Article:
So, we've just been talking about, kind of, the concepts and maybe even some governance. Can you share with us some of the coolest and more exciting use cases you've seen with your clients, or in the enterprise space, in general?
Gosh, there's a couple of really cool use cases that we've been working on. So, I'll talk about Metacask because everybody loves whiskey, right? I don't drink whiskey, but a lot of people like it--
I have heard. I have heard that. Yeah. [both laugh]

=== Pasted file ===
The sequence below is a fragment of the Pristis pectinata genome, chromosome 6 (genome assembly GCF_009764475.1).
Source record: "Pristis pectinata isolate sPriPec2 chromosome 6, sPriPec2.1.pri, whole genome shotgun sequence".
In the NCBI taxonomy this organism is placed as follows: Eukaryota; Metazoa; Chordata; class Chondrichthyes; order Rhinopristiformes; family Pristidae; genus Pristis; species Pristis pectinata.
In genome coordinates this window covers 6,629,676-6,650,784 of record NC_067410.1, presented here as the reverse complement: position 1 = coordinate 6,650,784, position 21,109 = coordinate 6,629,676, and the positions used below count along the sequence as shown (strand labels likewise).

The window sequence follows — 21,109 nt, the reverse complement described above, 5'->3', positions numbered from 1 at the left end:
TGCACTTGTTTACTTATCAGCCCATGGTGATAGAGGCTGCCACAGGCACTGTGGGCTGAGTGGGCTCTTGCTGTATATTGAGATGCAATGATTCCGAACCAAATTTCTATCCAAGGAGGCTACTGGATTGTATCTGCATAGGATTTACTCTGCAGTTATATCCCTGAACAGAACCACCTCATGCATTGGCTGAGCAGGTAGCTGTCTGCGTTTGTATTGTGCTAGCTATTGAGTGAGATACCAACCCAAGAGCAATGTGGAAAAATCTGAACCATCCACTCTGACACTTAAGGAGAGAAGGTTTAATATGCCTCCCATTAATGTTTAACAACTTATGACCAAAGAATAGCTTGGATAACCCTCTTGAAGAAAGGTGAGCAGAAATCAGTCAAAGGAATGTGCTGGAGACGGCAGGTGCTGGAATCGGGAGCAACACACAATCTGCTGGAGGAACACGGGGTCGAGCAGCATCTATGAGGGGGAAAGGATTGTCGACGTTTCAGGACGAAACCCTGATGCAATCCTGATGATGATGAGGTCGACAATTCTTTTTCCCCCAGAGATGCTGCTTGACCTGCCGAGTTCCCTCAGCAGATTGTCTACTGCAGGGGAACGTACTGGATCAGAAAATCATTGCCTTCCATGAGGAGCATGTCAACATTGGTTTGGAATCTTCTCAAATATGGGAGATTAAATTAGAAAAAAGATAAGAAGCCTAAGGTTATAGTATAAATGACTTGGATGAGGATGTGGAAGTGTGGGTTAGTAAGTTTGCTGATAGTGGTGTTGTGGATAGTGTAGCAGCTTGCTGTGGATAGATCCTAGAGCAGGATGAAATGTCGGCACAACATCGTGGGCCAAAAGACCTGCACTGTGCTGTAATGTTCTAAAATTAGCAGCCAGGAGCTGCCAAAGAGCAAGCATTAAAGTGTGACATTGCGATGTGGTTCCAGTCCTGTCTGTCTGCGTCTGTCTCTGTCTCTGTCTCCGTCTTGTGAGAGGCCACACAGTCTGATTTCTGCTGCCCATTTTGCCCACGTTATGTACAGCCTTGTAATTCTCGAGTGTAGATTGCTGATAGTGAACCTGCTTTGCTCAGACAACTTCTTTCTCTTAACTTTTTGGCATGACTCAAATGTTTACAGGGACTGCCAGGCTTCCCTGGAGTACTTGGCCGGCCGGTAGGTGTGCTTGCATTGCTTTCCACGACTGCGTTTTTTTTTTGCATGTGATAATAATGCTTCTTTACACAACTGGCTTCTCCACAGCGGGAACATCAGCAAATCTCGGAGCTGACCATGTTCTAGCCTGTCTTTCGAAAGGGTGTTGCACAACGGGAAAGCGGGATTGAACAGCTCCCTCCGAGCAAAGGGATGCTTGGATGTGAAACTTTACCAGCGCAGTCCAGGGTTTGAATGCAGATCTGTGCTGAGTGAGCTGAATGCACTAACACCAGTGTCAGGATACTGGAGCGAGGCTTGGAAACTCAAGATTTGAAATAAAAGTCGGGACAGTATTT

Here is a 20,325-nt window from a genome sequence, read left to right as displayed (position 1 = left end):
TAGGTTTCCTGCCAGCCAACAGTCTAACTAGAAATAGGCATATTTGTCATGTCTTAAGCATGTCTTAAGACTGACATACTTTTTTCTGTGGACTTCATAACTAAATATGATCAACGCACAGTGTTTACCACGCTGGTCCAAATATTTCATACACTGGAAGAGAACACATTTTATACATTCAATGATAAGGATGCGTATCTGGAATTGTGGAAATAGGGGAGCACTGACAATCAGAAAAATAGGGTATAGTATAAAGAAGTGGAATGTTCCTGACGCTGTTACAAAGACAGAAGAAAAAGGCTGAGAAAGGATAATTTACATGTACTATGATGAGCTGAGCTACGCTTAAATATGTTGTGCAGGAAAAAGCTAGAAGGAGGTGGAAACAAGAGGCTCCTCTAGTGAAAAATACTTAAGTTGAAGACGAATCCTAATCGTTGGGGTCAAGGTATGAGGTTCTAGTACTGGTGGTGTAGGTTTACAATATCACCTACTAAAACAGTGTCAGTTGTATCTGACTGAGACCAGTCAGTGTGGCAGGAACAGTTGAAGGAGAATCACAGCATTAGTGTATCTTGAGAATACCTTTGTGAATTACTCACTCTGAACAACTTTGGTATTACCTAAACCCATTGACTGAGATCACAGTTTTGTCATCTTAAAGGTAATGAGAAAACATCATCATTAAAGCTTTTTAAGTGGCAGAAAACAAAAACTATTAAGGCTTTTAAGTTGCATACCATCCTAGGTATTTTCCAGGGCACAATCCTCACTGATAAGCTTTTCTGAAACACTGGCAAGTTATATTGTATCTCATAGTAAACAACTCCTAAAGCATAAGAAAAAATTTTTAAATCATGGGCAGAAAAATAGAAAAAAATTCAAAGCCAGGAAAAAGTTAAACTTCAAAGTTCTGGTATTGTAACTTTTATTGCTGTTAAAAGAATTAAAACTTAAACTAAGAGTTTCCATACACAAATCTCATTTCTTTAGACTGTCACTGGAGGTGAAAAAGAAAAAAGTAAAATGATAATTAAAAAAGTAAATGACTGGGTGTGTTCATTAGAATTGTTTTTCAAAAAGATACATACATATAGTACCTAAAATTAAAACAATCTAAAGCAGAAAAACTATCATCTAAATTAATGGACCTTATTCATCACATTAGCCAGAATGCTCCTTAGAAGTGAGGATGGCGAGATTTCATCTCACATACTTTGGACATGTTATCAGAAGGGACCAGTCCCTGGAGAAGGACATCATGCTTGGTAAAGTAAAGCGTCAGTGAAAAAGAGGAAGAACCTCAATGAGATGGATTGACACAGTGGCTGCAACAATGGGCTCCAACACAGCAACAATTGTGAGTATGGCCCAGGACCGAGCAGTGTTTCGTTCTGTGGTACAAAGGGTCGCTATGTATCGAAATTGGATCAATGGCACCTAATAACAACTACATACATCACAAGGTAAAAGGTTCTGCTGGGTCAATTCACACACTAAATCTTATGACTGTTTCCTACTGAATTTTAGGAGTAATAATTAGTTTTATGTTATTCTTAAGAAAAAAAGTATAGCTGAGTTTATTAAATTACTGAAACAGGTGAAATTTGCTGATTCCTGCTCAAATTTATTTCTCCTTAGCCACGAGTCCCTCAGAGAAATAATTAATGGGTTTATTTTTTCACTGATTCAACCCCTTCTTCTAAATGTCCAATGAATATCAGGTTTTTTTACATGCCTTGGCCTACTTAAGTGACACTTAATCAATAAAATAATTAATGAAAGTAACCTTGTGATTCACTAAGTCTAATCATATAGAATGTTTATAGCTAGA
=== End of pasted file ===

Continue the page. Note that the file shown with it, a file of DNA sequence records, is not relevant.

So Metacask, actually, they sell rare whiskey casks, and they integrated with a public blockchain. They've integrated with the Casper blockchain, and they track the ownership of these rare whiskey casks, which obviously have special storage requirements, right? But they allow them to be bought and traded and sold via their marketplace, using auction infrastructure that was also built on Casper, and this unique auction technology allows participants to just trust the blockchain rather than any single entity. So, Metacask was able to provide its customers much greater price discovery by integrating blockchain technology as well as these, you know, unique auctions that we have on Casper. In the more enterprise-y space, if you think about, you know, talking to financial companies, or any company that actually holds consumer information, you know, corporations recognize a liability they face with data leakage, right? And so, personally identifiable information is a huge security risk, right? And you hear all the time about, you know, consumer information being leaked onto the dark web, and there's a lot of liability, and so, you know, there's a use case where you can actually have what we call, like, a consumer qualification token, as an example. So, a customer, a consumer goes through a qualification process, their information is collected, they're qualified by the company, and then that information is firewalled, and then internal product teams only get a token, and they can trust that token on the blockchain. If you have multiple product teams, they can see what level of qualification the customer has, based on the token, and they can offer them products, goods, and services based on that token, without ever having to touch their identifiable information, right? And the security operations team can tightly lock that information down without it leaking out within the organization, and this is hugely important from, you know, from a SOC compliance perspective, from SSAE compliance perspective, right? [atmospheric electronic music] Really, really having tight constraints and really limiting your risk and exposure on your customer information, there, is a huge value proposition for customers. You know, those are two simple examples.